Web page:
The IP PIN is a 6-digit number the IRS uses to confirm your identity when they receive a return with your name and Social Security number on it. This helps prevent identity thieves from obtaining a fraudulent refund using your SSN and avoid delays issuing any refund you may be due.

If you’re eligible and choose to get an IP PIN, visit Get An IP PIN. After you get an IP PIN,

  • you must use it on all future federal income tax forms 1040, 1040A, 1040EZ and 1040 PR/SS
  • the IRS will mail you a new IP PIN each year in late December or early January.

Identity theft is one of the fastest growing crimes nationwide, and preventing tax refund fraud caused by identity theft is one of the IRS’s biggest challenges. The IRS is focused on preventing, detecting and resolving tax-related identity theft cases as soon as possible.

If you have any questions on this or other tax related matters, call us at 813-514-2920.

We Have Two Extra Days To File Your 2017 Income Tax Return

The filing deadline to submit 2017 tax returns is Tuesday, April 17, 2018, rather than the traditional April 15 date. In 2018, April 15 falls on a Sunday, and this would usually move the filing deadline to the following Monday – April 16. However, Emancipation Day – a legal holiday in the District of Columbia – will be observed on that Monday, which pushes the nation’s filing deadline to Tuesday, April 17, 2017. Under the tax law, legal holidays in the District of Columbia affect the filing deadline across the nation.

The IRS also has been working with the tax industry and state revenue departments as part of the Security Summit initiative to continue strengthening processing systems to protect taxpayers from identity theft and refund fraud. The IRS and Summit partners continued to improve these safeguards to further protect taxpayers filing in 2018.

If you have questions on this or any other tax matter, call us at 813-514-2920.

E-File Your Tax Return And Choose Direct Deposit

Choosing e-file and direct deposit for refunds remains the fastest and safest way to file an accurate income tax return and receive a refund. The IRS expects more than four out of five tax returns will be prepared electronically using tax software.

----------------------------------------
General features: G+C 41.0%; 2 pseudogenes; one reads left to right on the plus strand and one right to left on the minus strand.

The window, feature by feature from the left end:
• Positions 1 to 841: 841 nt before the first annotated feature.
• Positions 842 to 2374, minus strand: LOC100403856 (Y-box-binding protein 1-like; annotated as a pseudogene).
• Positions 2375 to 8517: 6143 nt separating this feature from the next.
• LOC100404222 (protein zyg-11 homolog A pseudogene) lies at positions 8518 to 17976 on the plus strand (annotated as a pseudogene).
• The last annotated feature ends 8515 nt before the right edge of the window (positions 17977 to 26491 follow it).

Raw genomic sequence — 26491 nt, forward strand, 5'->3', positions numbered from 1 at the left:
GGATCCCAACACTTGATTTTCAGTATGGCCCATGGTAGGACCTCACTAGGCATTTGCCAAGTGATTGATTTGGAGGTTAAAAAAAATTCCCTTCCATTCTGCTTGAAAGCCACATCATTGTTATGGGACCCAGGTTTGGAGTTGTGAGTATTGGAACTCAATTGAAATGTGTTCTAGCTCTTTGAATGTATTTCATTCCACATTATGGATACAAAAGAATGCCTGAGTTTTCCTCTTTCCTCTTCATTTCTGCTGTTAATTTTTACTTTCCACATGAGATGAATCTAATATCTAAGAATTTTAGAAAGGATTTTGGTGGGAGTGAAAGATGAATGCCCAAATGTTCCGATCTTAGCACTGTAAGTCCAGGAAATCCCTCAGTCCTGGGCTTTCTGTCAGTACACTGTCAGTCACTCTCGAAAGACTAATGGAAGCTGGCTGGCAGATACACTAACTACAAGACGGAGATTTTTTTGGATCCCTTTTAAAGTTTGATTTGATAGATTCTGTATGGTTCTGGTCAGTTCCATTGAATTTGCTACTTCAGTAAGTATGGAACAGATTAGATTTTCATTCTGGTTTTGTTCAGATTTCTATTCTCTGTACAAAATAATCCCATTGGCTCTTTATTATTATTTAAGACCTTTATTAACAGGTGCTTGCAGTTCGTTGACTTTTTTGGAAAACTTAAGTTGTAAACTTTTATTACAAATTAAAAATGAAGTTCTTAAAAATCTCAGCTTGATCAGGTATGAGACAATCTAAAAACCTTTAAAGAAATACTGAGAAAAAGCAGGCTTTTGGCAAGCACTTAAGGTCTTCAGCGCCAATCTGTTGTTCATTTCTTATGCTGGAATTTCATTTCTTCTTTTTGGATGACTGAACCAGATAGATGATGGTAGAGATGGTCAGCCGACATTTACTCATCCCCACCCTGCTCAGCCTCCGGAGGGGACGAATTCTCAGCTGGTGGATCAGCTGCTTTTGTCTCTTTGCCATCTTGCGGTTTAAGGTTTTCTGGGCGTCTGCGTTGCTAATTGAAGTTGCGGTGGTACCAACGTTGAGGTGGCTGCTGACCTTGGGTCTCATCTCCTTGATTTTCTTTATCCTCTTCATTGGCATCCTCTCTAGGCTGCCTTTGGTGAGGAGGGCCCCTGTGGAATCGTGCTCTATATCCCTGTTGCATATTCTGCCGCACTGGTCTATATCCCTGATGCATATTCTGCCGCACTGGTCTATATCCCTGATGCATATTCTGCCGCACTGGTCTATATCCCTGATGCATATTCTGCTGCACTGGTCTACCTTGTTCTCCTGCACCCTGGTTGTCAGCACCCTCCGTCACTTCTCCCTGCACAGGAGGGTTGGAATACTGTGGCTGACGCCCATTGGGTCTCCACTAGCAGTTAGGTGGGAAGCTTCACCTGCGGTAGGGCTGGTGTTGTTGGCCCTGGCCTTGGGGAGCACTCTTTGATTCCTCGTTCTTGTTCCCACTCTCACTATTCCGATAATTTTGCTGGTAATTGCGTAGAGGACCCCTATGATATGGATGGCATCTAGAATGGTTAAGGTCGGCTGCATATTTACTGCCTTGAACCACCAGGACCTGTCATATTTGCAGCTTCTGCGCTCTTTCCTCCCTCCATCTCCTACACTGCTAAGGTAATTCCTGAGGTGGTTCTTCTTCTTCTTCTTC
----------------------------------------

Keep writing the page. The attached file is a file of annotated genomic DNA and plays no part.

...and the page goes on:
The IRS still anticipates issuing more than nine out of 10 refunds in less than 21 days, but there are some important factors to keep in mind for taxpayers.

By law, the IRS cannot issue refunds on tax returns claiming the Earned Income Tax Credit or the Additional Child Tax Credit before mid-February. This applies to the entire refund — even the portion not associated with the EITC and ACTC.

The IRS expects the earliest EITC/ACTC related refunds to be available in taxpayer bank accounts or on debit cards starting on Feb. 27, 2018, if those taxpayers chose direct deposit and there are no other issues with the tax return. This additional period is due to several factors, including banking and financial systems needing time to process deposits.

After refunds leave the IRS, it takes additional time for them to be processed and for financial institutions to accept and deposit the refunds to bank accounts and products. The IRS reminds taxpayers many financial institutions do not process payments on weekends or holidays, which can affect when refunds reach taxpayers. For EITC and ACTC filers, the three-day holiday weekend involving Presidents’ Day may affect their refund timing.

If you have questions on this or any other tax matter, call us at 813-514-2920.